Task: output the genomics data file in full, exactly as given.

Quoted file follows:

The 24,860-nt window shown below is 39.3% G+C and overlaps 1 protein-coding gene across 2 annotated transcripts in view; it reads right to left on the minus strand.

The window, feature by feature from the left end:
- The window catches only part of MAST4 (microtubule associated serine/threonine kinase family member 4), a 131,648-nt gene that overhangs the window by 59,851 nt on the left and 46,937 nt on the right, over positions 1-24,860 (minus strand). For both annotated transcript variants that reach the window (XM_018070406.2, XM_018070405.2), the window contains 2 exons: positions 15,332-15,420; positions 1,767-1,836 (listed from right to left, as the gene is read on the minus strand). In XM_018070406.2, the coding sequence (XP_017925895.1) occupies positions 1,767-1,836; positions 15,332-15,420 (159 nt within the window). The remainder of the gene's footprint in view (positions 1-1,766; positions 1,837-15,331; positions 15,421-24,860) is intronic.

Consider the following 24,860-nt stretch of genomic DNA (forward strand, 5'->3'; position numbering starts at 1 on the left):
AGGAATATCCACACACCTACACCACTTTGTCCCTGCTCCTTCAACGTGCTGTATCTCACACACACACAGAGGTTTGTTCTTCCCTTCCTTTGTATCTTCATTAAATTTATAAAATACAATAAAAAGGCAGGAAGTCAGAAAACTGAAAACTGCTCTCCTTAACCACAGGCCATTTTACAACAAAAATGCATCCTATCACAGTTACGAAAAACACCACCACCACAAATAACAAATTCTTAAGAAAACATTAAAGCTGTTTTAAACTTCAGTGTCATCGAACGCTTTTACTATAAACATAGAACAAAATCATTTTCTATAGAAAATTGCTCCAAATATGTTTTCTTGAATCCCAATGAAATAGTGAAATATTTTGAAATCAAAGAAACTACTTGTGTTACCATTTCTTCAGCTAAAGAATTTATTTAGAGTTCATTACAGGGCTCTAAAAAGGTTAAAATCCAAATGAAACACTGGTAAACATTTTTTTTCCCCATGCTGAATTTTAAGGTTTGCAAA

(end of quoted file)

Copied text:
The 24,860-nt window shown below is 39.3% G+C and overlaps 1 protein-coding gene across 2 annotated transcripts in view; it reads right to left on the minus strand.

The window, feature by feature from the left end:
- The window catches only part of MAST4 (microtubule associated serine/threonine kinase family member 4), a 131,648-nt gene that overhangs the window by 59,851 nt on the left and 46,937 nt on the right, over positions 1-24,860 (minus strand). For both annotated transcript variants that reach the window (XM_018070406.2, XM_018070405.2), the window contains 2 exons: positions 15,332-15,420; positions 1,767-1,836 (listed from right to left, as the gene is read on the minus strand). In XM_018070406.2, the coding sequence (XP_017925895.1) occupies positions 1,767-1,836; positions 15,332-15,420 (159 nt within the window). The remainder of the gene's footprint in view (positions 1-1,766; positions 1,837-15,331; positions 15,421-24,860) is intronic.

Consider the following 24,860-nt stretch of genomic DNA (forward strand, 5'->3'; position numbering starts at 1 on the left):
AGGAATATCCACACACCTACACCACTTTGTCCCTGCTCCTTCAACGTGCTGTATCTCACACACACACAGAGGTTTGTTCTTCCCTTCCTTTGTATCTTCATTAAATTTATAAAATACAATAAAAAGGCAGGAAGTCAGAAAACTGAAAACTGCTCTCCTTAACCACAGGCCATTTTACAACAAAAATGCATCCTATCACAGTTACGAAAAACACCACCACCACAAATAACAAATTCTTAAGAAAACATTAAAGCTGTTTTAAACTTCAGTGTCATCGAACGCTTTTACTATAAACATAGAACAAAATCATTTTCTATAGAAAATTGCTCCAAATATGTTTTCTTGAATCCCAATGAAATAGTGAAATATTTTGAAATCAAAGAAACTACTTGTGTTACCATTTCTTCAGCTAAAGAATTTATTTAGAGTTCATTACAGGGCTCTAAAAAGGTTAAAATCCAAATGAAACACTGGTAAACATTTTTTTTCCCCATGCTGAATTTTAAGGTTTGCAAA